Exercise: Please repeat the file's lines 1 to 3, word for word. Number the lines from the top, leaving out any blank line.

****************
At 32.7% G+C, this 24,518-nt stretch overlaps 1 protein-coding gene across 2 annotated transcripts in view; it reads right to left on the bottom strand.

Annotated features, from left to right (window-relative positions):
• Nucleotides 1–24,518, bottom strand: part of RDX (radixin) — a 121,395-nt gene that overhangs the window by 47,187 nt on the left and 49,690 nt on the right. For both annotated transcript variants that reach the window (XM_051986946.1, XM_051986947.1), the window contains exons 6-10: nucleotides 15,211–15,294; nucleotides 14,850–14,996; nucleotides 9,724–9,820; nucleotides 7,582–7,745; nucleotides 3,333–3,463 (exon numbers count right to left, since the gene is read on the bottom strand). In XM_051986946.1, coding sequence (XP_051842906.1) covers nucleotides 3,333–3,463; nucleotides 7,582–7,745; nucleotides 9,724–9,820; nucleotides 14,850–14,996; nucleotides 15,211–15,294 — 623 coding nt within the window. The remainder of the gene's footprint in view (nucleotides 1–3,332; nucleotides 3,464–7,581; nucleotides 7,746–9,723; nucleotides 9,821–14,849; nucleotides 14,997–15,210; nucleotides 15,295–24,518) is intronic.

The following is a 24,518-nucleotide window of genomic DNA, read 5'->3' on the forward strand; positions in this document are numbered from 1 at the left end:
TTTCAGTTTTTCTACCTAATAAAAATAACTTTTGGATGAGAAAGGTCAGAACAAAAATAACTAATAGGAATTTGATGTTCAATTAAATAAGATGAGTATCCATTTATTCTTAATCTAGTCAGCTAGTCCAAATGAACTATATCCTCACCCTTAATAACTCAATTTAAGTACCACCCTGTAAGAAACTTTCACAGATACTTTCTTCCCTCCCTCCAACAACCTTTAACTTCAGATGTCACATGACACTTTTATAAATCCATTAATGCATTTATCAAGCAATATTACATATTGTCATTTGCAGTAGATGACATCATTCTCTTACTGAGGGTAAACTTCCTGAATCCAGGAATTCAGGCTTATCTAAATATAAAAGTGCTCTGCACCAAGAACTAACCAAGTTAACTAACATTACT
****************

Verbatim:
At 32.7% G+C, this 24,518-nt stretch overlaps 1 protein-coding gene across 2 annotated transcripts in view; it reads right to left on the bottom strand.

Annotated features, from left to right (window-relative positions):
• Nucleotides 1–24,518, bottom strand: part of RDX (radixin) — a 121,395-nt gene that overhangs the window by 47,187 nt on the left and 49,690 nt on the right. For both annotated transcript variants that reach the window (XM_051986946.1, XM_051986947.1), the window contains exons 6-10: nucleotides 15,211–15,294; nucleotides 14,850–14,996; nucleotides 9,724–9,820; nucleotides 7,582–7,745; nucleotides 3,333–3,463 (exon numbers count right to left, since the gene is read on the bottom strand). In XM_051986946.1, coding sequence (XP_051842906.1) covers nucleotides 3,333–3,463; nucleotides 7,582–7,745; nucleotides 9,724–9,820; nucleotides 14,850–14,996; nucleotides 15,211–15,294 — 623 coding nt within the window. The remainder of the gene's footprint in view (nucleotides 1–3,332; nucleotides 3,464–7,581; nucleotides 7,746–9,723; nucleotides 9,821–14,849; nucleotides 14,997–15,210; nucleotides 15,295–24,518) is intronic.